157 thoughts on “How to Create Flat Lay Images Using Basic Props

  1. ooo, I like this! I’ve had no success trying flat lays so this is a great post for me. I don’t have a flower-eating cat but I do have a cup cake-eating dog .. and I would probably eat them before I got them arranged!! xx

  2. Great post and a very interesting read. I’ve always wanted to know how flat lays were created. Have seen so many examples on social media – may take the plunge some day and have a go myself. Tasty treats to eat afterwards πŸ˜‰

  3. Suzie!!!! You are fast becoming my Mr. Miyagi!! THANK YOU! This was exactly what I have been looking for to bring me to the next level! Thank you so much for sharing!! xxx

  4. Oh I like these, Suzie. They look so professional and I can’t believe how effective it looks just changing things around slightly to create a whole new look πŸ™‚

  5. Beautiful photos and a very clear explanation of how to achieve the end result. I’m rather grateful that my chosen subject makes that sort of hard work and thinking about composition unnecessary. I just turn up somewhere and take a photo (or ten).

  6. I love the photo with just the flowers and the little meringues; it’s hard to get the lettering right, so it’s more noticeable over other objects. That’s my experience in creating images and words together. Love the colours.

  7. That looks great. I think investing in props is a good idea for those kind of professional images. I’ve never tried flat lay but looking at your pictures, I’m inspired. Thanks for sharing, tips.

  8. Yours look lovely! I have a dearth of natural lighting due to our cloudy skies most days lately. On the floor next to the sliding door in our dining room is the only place remotely viable!

  9. Love this post! Flat lays seem so simple but can go so wrong, so it’s really helpful to have it broken down like this. It’s made me want to dig out some blog props and get shooting!! (Photos, not people obvs πŸ™‚

  10. These are great ideas and so simple, yet elegant. I struggle with what to use for the background and wonder what you would use for a black background? I’ve thought of buying a black sheet but just not sure if that would be the best choice. I like the white background you chose. I suppose you bought it at a home improvement store?

  11. I’ve been trying to be more on top of creating images to go along with my blog posts, but my photography skills are limited to my iPhone and that’s primarily on Snapchat with stupid filters- ha! Your images turned out great though!

  12. I often spend as long or even longer sorting out the right image to writing the post in the first place. Thanks for a good idea.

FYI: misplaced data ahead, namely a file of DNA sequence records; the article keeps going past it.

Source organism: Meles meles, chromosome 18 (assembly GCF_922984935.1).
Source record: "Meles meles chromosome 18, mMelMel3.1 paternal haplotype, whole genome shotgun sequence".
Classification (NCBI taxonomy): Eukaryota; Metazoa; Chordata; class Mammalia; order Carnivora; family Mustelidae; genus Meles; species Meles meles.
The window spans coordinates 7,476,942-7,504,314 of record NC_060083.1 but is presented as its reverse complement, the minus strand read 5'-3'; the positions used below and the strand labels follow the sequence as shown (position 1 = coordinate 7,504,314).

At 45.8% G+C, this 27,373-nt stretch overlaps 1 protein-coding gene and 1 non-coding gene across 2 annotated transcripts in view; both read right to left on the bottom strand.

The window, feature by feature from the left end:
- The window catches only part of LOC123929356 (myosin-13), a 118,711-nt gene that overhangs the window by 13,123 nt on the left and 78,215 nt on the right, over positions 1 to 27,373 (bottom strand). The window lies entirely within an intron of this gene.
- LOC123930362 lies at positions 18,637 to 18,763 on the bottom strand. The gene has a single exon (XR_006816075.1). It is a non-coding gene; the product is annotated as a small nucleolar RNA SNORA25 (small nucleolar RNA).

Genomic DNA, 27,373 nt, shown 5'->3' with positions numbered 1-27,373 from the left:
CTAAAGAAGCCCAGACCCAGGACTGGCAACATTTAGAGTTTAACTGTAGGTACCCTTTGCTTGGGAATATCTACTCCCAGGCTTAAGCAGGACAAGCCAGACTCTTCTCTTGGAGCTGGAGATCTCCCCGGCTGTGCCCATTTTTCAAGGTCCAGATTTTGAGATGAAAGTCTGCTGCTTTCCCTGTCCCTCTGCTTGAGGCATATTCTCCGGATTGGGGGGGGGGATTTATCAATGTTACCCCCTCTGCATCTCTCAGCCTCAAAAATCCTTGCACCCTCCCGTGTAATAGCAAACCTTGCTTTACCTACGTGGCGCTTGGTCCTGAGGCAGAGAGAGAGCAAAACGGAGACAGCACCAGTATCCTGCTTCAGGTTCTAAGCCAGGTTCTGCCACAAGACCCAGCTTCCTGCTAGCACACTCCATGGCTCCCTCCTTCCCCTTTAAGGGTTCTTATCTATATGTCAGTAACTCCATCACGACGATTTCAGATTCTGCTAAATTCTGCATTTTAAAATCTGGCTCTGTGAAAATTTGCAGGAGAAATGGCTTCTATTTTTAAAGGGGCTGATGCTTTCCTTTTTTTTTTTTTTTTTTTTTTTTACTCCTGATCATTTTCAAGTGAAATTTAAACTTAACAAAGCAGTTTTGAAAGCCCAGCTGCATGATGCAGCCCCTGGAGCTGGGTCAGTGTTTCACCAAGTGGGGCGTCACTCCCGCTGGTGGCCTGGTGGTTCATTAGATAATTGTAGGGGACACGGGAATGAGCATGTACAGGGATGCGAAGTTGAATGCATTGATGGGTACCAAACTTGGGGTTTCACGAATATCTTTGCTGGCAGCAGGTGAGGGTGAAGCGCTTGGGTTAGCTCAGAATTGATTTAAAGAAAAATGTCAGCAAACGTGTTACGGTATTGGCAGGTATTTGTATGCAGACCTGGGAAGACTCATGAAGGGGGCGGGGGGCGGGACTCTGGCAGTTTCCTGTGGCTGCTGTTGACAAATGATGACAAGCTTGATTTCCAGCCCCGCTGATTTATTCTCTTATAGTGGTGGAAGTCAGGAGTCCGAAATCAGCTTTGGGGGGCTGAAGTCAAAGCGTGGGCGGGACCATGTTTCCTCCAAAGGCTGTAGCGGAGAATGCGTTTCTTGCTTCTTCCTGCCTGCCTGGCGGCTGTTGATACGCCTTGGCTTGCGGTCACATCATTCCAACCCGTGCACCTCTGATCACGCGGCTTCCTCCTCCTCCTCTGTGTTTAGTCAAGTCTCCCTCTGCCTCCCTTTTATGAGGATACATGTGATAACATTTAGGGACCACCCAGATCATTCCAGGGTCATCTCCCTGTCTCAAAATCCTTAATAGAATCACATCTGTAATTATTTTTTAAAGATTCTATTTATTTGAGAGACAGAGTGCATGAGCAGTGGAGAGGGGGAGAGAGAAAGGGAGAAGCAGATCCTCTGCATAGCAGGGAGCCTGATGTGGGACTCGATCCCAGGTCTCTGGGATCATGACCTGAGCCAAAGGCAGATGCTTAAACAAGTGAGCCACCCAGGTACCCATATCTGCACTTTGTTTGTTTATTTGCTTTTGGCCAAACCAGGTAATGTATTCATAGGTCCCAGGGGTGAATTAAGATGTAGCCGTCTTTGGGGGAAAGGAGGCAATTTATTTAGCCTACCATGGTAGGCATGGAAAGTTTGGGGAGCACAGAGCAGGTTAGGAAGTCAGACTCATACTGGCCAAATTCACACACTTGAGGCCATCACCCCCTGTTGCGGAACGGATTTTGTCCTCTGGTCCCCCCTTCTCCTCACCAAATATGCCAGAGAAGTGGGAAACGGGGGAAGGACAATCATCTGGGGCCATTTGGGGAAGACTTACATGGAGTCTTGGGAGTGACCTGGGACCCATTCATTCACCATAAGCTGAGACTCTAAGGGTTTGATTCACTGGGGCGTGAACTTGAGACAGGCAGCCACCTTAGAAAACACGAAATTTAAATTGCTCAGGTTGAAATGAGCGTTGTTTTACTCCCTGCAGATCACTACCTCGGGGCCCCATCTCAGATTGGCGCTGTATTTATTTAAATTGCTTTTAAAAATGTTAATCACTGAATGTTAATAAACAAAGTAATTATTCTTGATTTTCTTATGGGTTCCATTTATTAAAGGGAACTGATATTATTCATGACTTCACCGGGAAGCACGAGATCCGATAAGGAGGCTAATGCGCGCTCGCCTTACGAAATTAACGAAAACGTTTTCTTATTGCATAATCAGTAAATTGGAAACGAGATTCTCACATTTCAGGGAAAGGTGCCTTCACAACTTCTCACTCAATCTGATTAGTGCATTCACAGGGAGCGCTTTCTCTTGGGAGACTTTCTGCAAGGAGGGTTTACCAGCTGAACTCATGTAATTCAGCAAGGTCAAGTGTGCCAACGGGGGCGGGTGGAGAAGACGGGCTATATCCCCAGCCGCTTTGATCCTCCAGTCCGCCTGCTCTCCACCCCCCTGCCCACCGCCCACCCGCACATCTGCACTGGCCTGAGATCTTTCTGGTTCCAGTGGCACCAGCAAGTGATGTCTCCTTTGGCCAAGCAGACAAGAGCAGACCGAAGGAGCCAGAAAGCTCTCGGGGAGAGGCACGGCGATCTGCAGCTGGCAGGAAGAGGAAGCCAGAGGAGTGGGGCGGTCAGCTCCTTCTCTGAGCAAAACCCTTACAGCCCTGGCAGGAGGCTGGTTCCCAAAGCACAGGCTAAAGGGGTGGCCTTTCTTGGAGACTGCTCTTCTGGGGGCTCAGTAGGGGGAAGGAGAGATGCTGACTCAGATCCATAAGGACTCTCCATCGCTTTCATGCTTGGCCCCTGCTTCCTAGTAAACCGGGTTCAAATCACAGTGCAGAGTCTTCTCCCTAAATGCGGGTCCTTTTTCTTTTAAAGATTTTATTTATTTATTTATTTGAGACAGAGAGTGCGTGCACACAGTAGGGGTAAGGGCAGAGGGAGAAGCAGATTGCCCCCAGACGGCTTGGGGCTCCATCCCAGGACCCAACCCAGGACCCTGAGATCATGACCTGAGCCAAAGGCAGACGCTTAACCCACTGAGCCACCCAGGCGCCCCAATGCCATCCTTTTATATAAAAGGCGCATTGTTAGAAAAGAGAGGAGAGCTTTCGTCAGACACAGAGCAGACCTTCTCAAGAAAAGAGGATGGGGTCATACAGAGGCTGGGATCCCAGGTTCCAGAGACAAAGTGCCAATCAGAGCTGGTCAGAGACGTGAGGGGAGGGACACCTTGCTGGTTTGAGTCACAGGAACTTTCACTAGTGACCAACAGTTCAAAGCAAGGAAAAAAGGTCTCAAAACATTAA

13. These images are so gorgeous Suzie and I feel so challenged in this area. I suppose it is a matter of just trying out different looks and getting some props. Thanks for the tips!
    Sue from Sizzling Towards 60 & Beyond.

  14. I’ve tried flat lays before and failed miserably, thanks for sharing this, really helpful!

  15. Oooh this is really useful and I love the finished pictures!

    But flower eating cat!? You must have to be really careful with Lillys!! Deary me!! Our car ignores flowers unless something is dangling from them!

  16. Great results! I keep reading how to’s on this, I need to just bite the bullet. Where did you find the board? The only crafty/homewares shop I have easy access to is a Hobbycraft, I guess ideally I would need a B&Q, I am hoping they have something I can work with.Great idea using cupcakes too, and you get to eat them afterwards, bonus! πŸ˜‰

  17. I need so much more practice at this—-you really have a great eye for getting it right!
    And the cat may sabotage the flowers, but my husband would eat the cupcakes—LOL

  18. This is awesome. Thanks for sharing your labor of love! I stick to one thing in the photo and definitely rely on natural light otherwise there is always a shadow!

    • Thanks Robin! I’m lucky in that i have a space right next to the window that allows me to use lots of light without having to set a whole lighting rig up haha!

  19. For such simple photos they really are a huge challenge with so much planning going into them! I will have to try it sometime soon, something that really shopgirlify’s the idea of the blog world. πŸ˜‰ You have me inspired!!!

  20. Love your flat lay images – very effective. I like experimenting with different ways of photographing objects. I once had a lime green exotic cabbage and my kitchen table is black & white marble – so I took a flat lay picture of the said cabbage on my table – it looked really effective and beats colour spotting photography!

  21. You were very influential in getting me to use Pinterest and Canva. I really love creating that opening image for my post now, and I’ve also moved towards taking my own photos because I can see the exact image I want in my mind, but cannot always find it on the interwebs.

    Now I get to use more of my film school experience to shoot my own pics and bring my mental images to life.